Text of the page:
1871: He revises the “Roma Symphony” and composes the “Jeux d’enfants Suite” (Children’s Games). Despite the armistice in January a period of civil unrest follows and dissidents take over the Paris Commune. No longer safe Bizet and his wife escape to Compiegne and Le Vesinet for the two months of the Commune. Life returns to normal in June and he returns to take up the post of chorus master at the Opera. However, in November it is given to Hector Salomon instead. On 10th July Geneviève gives birth to the couple’s only child, Jacques. Bizet composes incidental music for the play “L’Arlesienne” which is performed on 1st October. The critics dismiss the music as too complex for popular taste but undaunted Bizet forms most of it into a four-movement suite which proves to be more popular. He again suffers from problems with his throat.
1872: “Djamileh” is performed at the Opéra-Comique in May but is a shambes. In June he writes that he has been commissioned to write music for a three-act opera on “Carmen” a short novel by Prosper Merimee. In the winter he prepares a revival of Charles Gounod’s “Roméo et Juliette at the Opéra-Comique.
1873: In the summer the Opéra-Comique’s management suspends work on “Carmen” as they feel the story is too risky. Bizet then starts composing “Don Rodrigue”, loosely based on the tale of “El Cid”, but on the night of 28th October the Opéra burns down and the project is set aside never to be completed.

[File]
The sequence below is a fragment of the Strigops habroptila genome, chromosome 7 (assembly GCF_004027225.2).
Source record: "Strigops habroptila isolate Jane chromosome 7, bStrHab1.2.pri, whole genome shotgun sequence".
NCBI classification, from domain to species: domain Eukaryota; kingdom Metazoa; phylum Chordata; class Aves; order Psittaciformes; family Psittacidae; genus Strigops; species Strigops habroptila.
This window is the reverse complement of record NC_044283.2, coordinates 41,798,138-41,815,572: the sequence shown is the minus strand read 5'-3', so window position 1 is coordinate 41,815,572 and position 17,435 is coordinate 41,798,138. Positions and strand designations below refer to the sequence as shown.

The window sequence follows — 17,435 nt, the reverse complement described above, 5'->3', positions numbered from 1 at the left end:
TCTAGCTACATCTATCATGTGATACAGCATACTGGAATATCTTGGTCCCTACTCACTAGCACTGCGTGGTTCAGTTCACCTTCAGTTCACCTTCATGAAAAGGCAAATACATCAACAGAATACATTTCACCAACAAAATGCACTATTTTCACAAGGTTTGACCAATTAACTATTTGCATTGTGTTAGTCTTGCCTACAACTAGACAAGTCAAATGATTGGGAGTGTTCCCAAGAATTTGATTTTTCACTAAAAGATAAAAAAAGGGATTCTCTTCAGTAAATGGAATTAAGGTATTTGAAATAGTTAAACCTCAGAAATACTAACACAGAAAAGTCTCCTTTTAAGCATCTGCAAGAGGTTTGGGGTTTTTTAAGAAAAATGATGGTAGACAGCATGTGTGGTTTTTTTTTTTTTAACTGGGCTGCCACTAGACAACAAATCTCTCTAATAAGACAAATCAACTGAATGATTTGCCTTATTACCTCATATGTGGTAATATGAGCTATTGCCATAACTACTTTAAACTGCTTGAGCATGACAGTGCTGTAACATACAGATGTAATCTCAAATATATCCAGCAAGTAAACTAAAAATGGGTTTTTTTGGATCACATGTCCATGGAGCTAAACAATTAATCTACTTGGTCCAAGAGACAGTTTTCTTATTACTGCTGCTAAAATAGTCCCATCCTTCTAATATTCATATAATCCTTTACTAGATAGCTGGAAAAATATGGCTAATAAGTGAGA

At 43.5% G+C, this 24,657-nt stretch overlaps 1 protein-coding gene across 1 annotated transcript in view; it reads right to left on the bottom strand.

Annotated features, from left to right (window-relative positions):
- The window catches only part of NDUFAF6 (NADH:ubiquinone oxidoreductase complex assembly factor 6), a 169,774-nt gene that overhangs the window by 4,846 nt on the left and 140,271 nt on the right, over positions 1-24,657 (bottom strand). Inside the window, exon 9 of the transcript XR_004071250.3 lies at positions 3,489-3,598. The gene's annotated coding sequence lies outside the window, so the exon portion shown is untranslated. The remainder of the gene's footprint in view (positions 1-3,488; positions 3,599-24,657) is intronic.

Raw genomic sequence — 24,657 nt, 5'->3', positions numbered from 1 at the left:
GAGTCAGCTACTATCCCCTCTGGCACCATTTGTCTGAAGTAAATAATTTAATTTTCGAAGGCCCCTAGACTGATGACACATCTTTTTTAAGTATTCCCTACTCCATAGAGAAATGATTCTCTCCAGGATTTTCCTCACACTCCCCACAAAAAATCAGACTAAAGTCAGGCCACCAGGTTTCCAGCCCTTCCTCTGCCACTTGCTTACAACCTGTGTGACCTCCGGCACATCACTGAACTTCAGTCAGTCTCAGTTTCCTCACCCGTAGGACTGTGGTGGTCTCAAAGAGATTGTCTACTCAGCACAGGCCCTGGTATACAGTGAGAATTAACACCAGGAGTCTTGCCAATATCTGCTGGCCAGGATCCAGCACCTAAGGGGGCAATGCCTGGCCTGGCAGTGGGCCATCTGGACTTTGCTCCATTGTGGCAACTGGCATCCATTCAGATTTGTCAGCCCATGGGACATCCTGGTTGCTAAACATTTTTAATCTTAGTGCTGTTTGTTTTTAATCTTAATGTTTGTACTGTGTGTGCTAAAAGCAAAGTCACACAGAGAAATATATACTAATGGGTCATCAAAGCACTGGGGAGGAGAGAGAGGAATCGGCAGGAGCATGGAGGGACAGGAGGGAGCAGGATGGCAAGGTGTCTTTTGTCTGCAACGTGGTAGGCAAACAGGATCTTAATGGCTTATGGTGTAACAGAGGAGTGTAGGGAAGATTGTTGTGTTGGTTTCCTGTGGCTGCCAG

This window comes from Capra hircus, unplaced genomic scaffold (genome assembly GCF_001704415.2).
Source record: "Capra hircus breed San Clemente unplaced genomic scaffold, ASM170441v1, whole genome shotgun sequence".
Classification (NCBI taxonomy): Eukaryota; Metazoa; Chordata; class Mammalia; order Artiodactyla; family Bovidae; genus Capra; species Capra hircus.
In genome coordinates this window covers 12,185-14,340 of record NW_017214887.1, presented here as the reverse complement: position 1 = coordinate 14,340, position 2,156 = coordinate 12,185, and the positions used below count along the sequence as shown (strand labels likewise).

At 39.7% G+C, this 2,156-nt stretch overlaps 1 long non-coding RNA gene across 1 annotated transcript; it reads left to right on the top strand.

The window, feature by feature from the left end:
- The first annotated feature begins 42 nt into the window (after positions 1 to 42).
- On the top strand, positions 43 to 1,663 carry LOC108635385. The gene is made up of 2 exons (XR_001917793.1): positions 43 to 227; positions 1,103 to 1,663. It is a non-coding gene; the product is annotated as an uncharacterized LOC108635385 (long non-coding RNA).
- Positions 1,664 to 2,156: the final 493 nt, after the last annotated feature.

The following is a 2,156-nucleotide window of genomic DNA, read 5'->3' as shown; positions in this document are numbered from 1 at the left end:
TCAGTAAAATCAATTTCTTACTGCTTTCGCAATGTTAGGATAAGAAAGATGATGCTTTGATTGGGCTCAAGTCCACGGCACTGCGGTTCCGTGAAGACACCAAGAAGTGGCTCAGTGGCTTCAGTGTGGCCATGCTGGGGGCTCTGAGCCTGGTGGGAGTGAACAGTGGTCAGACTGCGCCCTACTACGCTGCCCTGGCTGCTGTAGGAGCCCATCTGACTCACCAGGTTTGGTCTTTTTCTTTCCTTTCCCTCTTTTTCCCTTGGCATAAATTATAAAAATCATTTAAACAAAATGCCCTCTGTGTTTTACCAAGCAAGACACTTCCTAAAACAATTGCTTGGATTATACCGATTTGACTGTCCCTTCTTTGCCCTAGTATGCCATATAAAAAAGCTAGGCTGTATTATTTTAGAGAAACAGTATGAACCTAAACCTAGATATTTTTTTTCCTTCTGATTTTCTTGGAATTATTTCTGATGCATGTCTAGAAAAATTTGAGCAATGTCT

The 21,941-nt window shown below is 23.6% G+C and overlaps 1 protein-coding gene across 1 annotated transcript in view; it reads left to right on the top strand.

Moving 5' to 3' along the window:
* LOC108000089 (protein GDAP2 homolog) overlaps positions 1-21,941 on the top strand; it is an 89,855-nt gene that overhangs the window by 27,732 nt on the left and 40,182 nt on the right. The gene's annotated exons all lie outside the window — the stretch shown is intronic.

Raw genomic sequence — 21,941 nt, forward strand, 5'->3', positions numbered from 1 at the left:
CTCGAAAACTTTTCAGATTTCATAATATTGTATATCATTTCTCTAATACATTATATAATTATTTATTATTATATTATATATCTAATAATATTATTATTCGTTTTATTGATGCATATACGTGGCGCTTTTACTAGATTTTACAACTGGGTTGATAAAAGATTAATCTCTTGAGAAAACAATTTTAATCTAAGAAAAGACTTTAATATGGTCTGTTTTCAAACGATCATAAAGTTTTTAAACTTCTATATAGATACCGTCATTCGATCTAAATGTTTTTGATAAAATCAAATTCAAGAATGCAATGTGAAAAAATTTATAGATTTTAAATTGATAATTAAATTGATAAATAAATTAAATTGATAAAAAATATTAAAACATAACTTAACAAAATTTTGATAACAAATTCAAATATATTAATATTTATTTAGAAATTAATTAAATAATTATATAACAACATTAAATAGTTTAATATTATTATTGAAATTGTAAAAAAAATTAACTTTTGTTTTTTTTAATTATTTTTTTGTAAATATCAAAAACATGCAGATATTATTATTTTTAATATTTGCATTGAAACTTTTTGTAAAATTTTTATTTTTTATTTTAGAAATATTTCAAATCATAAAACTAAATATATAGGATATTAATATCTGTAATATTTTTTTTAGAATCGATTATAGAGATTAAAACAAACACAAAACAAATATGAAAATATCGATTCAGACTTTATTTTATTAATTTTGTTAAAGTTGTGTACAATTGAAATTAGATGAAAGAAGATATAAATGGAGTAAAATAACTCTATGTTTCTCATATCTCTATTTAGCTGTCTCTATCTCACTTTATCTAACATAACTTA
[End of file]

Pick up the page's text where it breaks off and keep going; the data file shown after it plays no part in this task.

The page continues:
1874: The co-director of the Opera-Comique Adolphe de Leuven resigns in protest at the “Carmen” project however the work still proceeds and Bizet finishes the score in the summer. Rehearsals begin in October but many in the orchestra have difficulties playing the music and the chorus declare it impossible to sing. The Opéra-Comique management wants to change certain aspects of the performance but relent when the leading singers threaten to resign. Bizet again suffers with throat problems.
1875: The premiere of “Carmen” at the Opéra-Comique in Paris takes place on 3rd March. By chance this is the same day as Bizet is appointed a Chevalier of the Legion d’Honneur. Jules Massenet, Camille Saint-Saens and Charles Gounod are all in the audience. Geneviève is not present due to an abscess in her right eye. Most of the press are hostile, particularly about an amoral seductress being the main character. The public are only marginally more impressed and Bizet thinks he has another failure on his hands. Depressed he becomes ill again in May. He goes to his holiday home at Bougival to recuperate but on 1st June he contracts a fever followed by an assumed heart attack. He seems to recover.
Georges Bizet died on 3rd June 1875 in Bougival, outside Paris, France of “a cardiac complication of acute articular rheumatism”. Over 4,000 people were present at his funeral on 5th June, at the Eglise de la Sainte-Trinite in Paris. Charles Gounod gave the oration at his burial in Pere Lachaise Cemetery. (a special performance of “Carmen” was held at the Opéra-Comique that evening and the press which had condemned the work so violently now declared Bizet as a master).